For hubby, this is comfort food to end all comfort foods! Toad in the Hole … really? Who am I to say what is comfort food. For me, it’s Mac ‘n Cheese! At least with Mac ‘n Cheese you have an idea of what it is. Toad in the Hole . Bubble ‘n Squeak . Jam Roly Poly . Spotted Dick . where do the Brits get these names?
The origins of Toad in the Hole, which are sausages baked in a Yorkshire Pudding (aka Popover) batter, generally served with onion gravy, are sketchy. Some food historians theorize that this dish originated in the late 1600’s when a flour and egg batter (now known as Yorkshire Pudding) was placed under the meat while it was cooking on an open spit, in order to catch the drippings. Others say that “no, it wasn’t until the early 1800’s” that this type of batter was used.
Today this very economical dish is traditionally made with bangers (sausages). But in The Modern Housewife by Alexis Soyer (1850), she suggests using “any remains of cooked beef, veal, mutton, pork, roasted or boiled, salt or fresh, game and fowl”. As a result, you can see that this dish was probably not served to the aristocrats or royalty, but rather to the working class and poor. Dishes like this, however, are what we have all come to love. Comfort food!
Where did the name come from? No one is really certain. Does the finished dish look like toads poking up out of a quagmire? Was the dish originally made using toads or frogs? Or was it named after a pub game of tossing discs into holes in a pub table?
All I know is, tonight I’m making Toad in the Hole – My Way! Why am I calling it My Way? Because I think the original recipe is a little bland, so I am kicking it up just a bit with Harissa and adding onions coated in a mixture of Ketchup and Chili Sauce. Like many family recipes, there are quite a few variations. Give this one a try and let me know what you think.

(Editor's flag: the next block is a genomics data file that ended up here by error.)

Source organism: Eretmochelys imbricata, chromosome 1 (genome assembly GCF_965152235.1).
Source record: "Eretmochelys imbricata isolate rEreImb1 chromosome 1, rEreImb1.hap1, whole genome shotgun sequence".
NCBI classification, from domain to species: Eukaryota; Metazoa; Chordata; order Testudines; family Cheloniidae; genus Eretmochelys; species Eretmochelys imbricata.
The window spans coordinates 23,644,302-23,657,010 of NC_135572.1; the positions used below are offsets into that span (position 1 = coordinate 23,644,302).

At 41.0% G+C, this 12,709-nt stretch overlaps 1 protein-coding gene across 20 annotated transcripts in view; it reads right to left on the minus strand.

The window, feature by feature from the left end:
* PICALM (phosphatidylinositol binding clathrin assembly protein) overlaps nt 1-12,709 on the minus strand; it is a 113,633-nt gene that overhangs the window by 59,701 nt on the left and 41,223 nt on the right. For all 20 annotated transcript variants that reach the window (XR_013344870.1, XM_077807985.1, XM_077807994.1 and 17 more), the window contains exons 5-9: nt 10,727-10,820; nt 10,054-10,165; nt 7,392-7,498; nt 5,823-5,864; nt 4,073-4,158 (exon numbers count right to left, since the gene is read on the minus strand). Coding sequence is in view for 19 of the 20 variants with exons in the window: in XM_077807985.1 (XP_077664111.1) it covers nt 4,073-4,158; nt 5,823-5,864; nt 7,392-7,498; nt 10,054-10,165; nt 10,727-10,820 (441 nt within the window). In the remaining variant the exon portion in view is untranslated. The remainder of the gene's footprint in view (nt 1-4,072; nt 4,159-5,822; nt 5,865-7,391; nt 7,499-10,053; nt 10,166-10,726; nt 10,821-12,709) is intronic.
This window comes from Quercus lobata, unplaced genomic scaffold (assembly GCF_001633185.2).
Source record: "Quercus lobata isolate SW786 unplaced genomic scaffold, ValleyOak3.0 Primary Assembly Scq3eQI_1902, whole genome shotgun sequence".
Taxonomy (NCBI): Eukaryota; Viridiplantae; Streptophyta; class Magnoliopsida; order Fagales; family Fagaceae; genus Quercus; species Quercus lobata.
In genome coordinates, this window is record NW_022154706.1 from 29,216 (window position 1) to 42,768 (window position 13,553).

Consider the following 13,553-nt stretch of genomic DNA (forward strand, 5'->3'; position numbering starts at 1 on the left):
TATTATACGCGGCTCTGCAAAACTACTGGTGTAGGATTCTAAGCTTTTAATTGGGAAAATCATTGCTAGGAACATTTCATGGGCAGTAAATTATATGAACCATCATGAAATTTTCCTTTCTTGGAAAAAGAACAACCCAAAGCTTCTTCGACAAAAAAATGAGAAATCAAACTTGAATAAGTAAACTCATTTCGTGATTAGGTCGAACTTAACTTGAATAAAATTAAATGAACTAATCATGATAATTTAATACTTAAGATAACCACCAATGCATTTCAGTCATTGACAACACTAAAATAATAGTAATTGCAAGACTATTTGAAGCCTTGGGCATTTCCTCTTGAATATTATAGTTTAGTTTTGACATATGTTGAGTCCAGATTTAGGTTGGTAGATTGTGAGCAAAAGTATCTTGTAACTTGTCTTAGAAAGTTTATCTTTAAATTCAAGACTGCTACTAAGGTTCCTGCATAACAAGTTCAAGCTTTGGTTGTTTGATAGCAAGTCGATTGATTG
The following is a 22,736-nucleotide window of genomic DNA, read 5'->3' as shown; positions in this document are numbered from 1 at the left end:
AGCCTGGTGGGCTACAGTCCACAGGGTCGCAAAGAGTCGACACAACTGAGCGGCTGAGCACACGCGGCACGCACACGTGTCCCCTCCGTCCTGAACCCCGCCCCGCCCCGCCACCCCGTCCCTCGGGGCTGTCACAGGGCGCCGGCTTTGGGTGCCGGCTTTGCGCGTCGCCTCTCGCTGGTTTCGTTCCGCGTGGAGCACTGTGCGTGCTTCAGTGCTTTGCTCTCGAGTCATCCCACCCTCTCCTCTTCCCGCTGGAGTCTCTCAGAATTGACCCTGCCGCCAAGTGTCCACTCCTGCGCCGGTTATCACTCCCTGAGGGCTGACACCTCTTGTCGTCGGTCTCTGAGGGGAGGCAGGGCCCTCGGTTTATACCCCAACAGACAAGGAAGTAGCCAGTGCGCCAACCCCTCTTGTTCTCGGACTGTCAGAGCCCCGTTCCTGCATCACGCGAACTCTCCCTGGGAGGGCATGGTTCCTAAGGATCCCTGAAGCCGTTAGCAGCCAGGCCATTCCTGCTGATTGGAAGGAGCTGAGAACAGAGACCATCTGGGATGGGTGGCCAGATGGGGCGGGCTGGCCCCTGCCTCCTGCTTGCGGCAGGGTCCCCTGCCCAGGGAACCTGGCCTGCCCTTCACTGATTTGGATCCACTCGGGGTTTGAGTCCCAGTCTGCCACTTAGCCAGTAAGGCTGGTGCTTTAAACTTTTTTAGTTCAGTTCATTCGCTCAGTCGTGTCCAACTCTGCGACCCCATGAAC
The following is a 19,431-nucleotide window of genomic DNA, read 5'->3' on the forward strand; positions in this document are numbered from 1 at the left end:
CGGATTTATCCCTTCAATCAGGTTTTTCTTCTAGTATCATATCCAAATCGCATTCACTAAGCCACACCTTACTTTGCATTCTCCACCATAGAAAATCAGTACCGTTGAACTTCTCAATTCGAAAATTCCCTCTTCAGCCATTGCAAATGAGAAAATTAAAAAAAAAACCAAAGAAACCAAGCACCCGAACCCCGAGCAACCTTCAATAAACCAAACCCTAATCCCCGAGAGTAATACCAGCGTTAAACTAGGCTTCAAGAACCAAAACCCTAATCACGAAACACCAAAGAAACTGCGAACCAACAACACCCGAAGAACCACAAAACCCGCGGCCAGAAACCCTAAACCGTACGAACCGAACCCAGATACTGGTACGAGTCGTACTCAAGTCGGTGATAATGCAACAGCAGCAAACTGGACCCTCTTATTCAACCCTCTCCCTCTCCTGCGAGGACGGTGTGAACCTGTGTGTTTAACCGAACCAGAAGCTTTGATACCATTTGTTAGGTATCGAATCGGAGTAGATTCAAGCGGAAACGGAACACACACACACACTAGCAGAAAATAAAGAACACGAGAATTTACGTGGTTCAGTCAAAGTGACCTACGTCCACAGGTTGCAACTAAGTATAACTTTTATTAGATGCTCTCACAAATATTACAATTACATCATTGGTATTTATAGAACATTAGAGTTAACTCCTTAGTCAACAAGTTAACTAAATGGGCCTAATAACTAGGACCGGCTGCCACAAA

TOAD IN THE HOLE (my way)
1 cup all purpose flour
4 eggs, room temperature
1 cup milk (whole or 2%)
salt and pepper
1 tsp Harissa seasoning (or more to taste)
8 to 10 good quality pork sausages (sweet or spicy)
2 tablespoons ketchup
2 tablespoons sweet chili sauce
2 onions, sliced
4 tablespoons sausage drippings
Make the batter first and then set it aside for at least 30 minutes (up to 3 or 4 hours).
Into a bowl sift 1 cup flour, 1/2 teaspoon salt, pepper to taste and the Harissa seasoning.
Mix together and make a well in the center. Add 4 eggs and beat well.
Add the milk while beating the mixture. Be sure to beat til smooth and lump free. Set aside.
Preheat the oven to 400°.
In a saute pan, heat the olive oil over medium heat and brown the sausages. I prefer spicy sausages, but you can use sweet, or flavoured.
When nicely browned put the sausages into an ovenproof baking dish (approx. 13″ x 9″).
In the same saute pan add a bit more olive oil and, over medium heat, saute the sliced onions. Season with salt and pepper. When they are soft (about 10 minutes) add the ketchup and sweet chili sauce, coating the onions well. Pour this over the sausages in the baking dish.
If you do not have 4 tablespoons of drippings after cooking the sausages and onions, make up the difference with olive oil. Add it to the baking dish and then put the baking dish into the 400° oven for 5 minutes until everything gets very hot.
Remove the dish from the oven and quickly pour the batter over the sausages and onions. Pop the dish back into the oven and bake for 35 minutes. Don’t peek! You want the Yorkshire Pudding to puff up and if you are opening and closing the door, it will deflate.
When the pudding is golden brown, and still a bit soft in the middle, it is ready. Serve immediately with a crisp green salad. Hot, crisp and soft with a bit of heat from the Harissa … English comfort food!!
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References: BBC Food, The Telegraph, Britain Explorer,